A PIECE of personal testimony: it’s possible to cry along with a film like Let There Be Light (Cert.12A) yet also distrust it.
Dr Sol Harkens (played by the director, Kevin Sorbo) is billed as the world’s most famous atheist. If so, he is a lazy exponent of theologically slack arguments. The film proper begins with a staged debate between a Christian advocating “A Return to Faith” and Sol under the banner “Aborting God: the reasoned choice”. We hear only the latter’s argument, which, far from its claimed rationality, is just rude gobbets of bile. Sex, drugs and rock ’n’ roll never committed genocide, he says. In a meaningless universe, just party. It’s enough of a caricature for any self-respecting atheist to blush.
Inexplicably, for an even-handed debate, the audience love Harkens’s diatribe. And eventually it is clear that what fuels Sol’s anger isn’t anything intellectual at all, but the loss to cancer of his nine-year-old son, Davey. Ah, now we begin to understand. His ex-wife Katy (Sam Sorbo) and their two remaining sons are fervent believers. It doesn’t take much longer before Sol becomes one, too, after a near-death experience in which Davey tells him to go back and share the Good News.
It is at significant cost, as he has made a lucrative living out of grandstanding appearances and books. Christian bodies remain suspicious of this erstwhile scourge. His agent fires him as a client. Katy remains Sol’s steadfast rock. The scenes in which they struggle with grief are authentic and touching.
The film badly dips when it tries in an abundance of platitudes about light and love to explicate what the Good News is. It is much clearer about who are the enemies of the gospel. The bottom line is: anyone who is not a Christian. This comes as no surprise, since Let There Be Light comes from the faith-based film company that produced the God’s Not Dead series. While the new film is superior to its forerunners from the same stable, it still deals in facile equations. Thus all Muslims get lumped alongside Islamic State.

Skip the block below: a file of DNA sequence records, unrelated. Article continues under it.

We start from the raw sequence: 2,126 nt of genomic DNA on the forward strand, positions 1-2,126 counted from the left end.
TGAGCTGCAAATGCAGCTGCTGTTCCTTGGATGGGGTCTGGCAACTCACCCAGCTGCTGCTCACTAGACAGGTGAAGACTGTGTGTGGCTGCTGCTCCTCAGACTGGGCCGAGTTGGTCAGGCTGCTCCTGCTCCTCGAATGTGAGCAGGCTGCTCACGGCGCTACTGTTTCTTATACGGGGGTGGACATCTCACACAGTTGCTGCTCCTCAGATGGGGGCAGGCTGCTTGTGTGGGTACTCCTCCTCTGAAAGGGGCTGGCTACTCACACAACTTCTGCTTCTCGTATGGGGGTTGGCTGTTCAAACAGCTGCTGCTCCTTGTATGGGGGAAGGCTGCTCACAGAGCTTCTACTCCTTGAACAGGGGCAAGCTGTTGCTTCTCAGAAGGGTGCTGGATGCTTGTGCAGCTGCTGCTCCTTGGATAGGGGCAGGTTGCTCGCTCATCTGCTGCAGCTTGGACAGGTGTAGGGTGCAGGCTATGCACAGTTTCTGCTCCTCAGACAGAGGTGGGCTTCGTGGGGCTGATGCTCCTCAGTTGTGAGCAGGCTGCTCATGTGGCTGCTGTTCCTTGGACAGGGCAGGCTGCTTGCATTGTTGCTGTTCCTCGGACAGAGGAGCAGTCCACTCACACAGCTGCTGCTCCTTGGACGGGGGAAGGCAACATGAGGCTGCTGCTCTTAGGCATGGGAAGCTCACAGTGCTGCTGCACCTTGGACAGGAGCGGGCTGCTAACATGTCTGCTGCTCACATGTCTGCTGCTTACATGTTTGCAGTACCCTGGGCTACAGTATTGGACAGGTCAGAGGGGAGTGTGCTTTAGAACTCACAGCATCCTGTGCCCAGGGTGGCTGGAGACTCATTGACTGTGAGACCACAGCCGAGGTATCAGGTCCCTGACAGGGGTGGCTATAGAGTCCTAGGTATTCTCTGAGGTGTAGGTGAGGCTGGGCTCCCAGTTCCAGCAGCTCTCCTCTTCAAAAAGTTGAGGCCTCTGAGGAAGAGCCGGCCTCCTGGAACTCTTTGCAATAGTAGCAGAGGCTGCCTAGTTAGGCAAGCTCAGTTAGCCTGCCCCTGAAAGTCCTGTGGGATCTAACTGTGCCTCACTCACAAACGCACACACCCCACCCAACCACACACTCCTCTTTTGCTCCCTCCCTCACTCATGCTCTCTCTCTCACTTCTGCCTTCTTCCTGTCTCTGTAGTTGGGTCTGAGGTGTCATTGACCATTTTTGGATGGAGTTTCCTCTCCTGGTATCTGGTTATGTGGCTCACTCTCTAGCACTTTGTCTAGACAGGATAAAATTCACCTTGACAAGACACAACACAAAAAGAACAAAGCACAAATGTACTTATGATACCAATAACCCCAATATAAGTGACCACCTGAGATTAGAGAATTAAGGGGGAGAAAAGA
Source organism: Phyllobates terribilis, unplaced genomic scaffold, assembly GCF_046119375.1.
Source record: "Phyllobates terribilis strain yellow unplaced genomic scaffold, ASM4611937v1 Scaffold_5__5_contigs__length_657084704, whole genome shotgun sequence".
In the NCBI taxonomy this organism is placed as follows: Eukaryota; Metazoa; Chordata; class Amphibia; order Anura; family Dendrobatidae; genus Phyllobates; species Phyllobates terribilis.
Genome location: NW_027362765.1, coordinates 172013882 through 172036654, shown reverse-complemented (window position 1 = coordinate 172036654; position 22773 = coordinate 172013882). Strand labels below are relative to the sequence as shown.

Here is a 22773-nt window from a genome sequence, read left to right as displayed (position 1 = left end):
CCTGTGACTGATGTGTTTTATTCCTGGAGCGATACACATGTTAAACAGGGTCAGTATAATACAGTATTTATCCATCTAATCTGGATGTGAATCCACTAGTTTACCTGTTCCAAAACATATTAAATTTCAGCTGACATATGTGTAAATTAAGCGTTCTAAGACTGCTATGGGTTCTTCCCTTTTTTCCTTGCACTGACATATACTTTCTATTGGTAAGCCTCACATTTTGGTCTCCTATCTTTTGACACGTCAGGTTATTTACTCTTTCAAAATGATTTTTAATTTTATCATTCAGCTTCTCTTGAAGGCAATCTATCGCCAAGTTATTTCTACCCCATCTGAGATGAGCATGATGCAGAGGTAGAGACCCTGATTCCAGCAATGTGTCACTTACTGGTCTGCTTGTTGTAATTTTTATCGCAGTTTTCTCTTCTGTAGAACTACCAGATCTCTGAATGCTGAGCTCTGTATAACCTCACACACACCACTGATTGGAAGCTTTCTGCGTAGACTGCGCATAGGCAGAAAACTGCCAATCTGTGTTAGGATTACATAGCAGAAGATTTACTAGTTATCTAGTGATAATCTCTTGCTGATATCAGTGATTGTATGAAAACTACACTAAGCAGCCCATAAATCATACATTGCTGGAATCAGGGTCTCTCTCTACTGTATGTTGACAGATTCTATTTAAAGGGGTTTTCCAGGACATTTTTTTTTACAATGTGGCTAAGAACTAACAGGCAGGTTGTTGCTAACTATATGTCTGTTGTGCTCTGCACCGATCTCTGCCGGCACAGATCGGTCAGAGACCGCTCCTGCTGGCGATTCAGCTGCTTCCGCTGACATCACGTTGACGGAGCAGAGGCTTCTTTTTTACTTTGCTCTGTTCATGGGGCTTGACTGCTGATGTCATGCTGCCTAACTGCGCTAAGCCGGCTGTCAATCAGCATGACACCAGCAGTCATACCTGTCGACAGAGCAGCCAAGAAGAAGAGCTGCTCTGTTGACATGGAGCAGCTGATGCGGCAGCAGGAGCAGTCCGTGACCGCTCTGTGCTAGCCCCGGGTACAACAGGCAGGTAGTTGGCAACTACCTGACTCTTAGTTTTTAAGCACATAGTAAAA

With hindsight, we should have realised what was coming from the 9/11 opening shots of the destruction of the World Trade Center. Another clue is the appearance of the real-life Sean Hannity, a conservative commentator on Fox TV and radio networks, who also helped to bankroll the project. The entire world’s darkness seems attributable to North Korea, China, and anti-Trump “fake news”. At no point in the film are the United States’ own moral shortcomings examined.
And yet . . . losing a child is one of humanity’s worst nightmares. The screenplay of this tearjerker of a movie often presses emotional buttons without being manipulative. That is left to a soundtrack that incessantly gets out the violins whenever a Significant Moment (of which there are many) occurs. Dionne Warwick has a cameo appearance, but her singing has the effect of an intrusion and contrivance. That aside, we are skilfully shown one way in which people cope with hurt. Where it fails is in not recognising that the world has other paths of illumination than that of the Christian Right.